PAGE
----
On February 12, the Senate passed—in a staggeringly bipartisan 98–2 vote—a landmark public lands package spearheaded by Senator Lisa Murkowski (R-AK), cosponsored by Oregon Senator Ron Wyden and 15 other senators. S.47, the Natural Resources Management Act of 2019, is packed with public lands presents for at least 40 states, including protection for more than 1.3 million national acres, a shoring up of the nation’s volcano monitoring system (much obliged!), and reauthorization for the Land and Water Conservation Fund. (Long a priority of Oregon's senior senator.)
Inside S.47—which now moves to the House of Representatives—are pieces of the Oregon Wildlands Act, a Wyden jam that aimed, among other things, to expand the Wild Rogue Wilderness. That proposal was dropped from S.47. But moving forward are other features that please conservation organizations like Oregon Wild: language that would designate an additional 256 miles of Wild and Scenic Oregon rivers (including along the Molalla, Chetco, and Rogue rivers) as well as protect some 30,000 acres of coastal old-growth forest as Oregon’s brand-new Devil’s Staircase Wilderness Area.
According to Erik Fernandez, Oregon Wild's Wilderness Program Manager, wilderness status is “the gold standard when it comes to protecting our public lands”—taking new roadways and resource extraction permanently off the table.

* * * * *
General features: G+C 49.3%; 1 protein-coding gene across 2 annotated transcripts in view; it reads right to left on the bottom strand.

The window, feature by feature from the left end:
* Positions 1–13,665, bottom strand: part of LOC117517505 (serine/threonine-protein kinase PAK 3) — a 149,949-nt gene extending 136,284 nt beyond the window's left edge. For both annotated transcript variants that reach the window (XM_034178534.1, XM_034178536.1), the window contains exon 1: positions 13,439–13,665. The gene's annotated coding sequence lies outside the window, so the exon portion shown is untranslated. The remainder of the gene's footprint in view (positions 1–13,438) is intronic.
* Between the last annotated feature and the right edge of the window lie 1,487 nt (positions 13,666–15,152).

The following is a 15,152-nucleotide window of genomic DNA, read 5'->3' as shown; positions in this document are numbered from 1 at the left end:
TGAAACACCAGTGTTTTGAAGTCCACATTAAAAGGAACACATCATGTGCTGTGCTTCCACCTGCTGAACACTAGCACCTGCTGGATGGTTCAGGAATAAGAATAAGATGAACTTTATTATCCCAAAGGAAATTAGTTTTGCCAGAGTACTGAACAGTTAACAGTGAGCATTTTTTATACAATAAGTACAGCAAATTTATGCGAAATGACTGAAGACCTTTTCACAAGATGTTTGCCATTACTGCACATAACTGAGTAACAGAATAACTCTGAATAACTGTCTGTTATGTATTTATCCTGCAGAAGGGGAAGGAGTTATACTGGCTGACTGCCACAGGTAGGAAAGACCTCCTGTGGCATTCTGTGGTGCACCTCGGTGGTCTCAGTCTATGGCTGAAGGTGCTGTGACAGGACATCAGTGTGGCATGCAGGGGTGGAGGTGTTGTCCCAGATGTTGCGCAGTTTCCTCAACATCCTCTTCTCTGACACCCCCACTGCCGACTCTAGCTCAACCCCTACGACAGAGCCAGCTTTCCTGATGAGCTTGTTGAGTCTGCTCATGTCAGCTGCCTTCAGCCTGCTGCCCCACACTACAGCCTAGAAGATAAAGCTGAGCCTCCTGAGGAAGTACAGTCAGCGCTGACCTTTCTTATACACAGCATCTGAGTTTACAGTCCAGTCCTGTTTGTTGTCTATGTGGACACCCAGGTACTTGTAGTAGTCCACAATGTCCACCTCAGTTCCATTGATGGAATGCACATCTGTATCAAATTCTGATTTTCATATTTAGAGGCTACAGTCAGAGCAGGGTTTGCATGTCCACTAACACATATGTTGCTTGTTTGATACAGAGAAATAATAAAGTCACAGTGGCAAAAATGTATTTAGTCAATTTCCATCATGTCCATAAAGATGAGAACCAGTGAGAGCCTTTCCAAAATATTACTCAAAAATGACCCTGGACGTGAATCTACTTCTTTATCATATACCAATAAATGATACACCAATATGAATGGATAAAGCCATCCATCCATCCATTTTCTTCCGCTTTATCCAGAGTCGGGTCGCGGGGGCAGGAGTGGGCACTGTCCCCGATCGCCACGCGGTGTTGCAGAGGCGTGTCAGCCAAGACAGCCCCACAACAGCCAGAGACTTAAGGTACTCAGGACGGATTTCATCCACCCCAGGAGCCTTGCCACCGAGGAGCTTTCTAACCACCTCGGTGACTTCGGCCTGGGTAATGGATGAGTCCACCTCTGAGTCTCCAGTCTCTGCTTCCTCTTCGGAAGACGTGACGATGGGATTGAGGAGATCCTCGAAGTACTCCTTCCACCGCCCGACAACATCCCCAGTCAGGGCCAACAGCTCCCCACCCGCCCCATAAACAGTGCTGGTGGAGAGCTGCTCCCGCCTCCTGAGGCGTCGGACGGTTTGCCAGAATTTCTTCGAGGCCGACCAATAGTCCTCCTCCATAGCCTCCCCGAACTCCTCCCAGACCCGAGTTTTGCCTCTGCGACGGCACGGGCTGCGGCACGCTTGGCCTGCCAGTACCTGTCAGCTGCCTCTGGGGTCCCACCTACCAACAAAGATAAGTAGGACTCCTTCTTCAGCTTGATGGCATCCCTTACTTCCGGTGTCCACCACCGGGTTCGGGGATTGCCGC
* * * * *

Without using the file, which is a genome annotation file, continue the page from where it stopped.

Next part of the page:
Devil’s Staircase, named after a waterfall in the Wasson Creek watershed, is so remote, Fernandez says, even hiking isn't recommended. The area, canopied in old-growth Douglas fir and Western red cedar is home to one of the state’s highest concentrations of the rare spotted owl. It's threaded with waterways like the Smith and Umpqua rivers, which are home to threatened and endangered salmon and steelhead. Oregon has about 33 million acres of public land—only four percent of which, Fernandez says, are currently protected as wilderness.
“Anyone who has driven through the Oregon Coast Range has seen clearcut after clearcut, after clearcut,” he says. “The Devil’s Staircase is one of the last intact old-growth forests in the coastal range.”
If approved by the House (and signed into law by the President), the legislation would represent the culmination of four decades of grassroots advocacy efforts to protect this largely roadless area east of Reedsport in Oregon's central Coast Range. For the last 10 years, Senators Wyden and Jeff Merkley have joined the push for federal wilderness designation.
If the Act becomes law, that also means Oregon will have nearly 2,200 miles of Wild and Scenic Rivers—more designated river miles than any other state in the lower 48. Oregon currently has 58 rivers that claim the designation in certain stretches (about 1,900 miles), amounting to almost two percent of the state’s river miles.
As of press time, partner legislation had yet to be introduced within the House. Stay up to date on the bill’s progress here.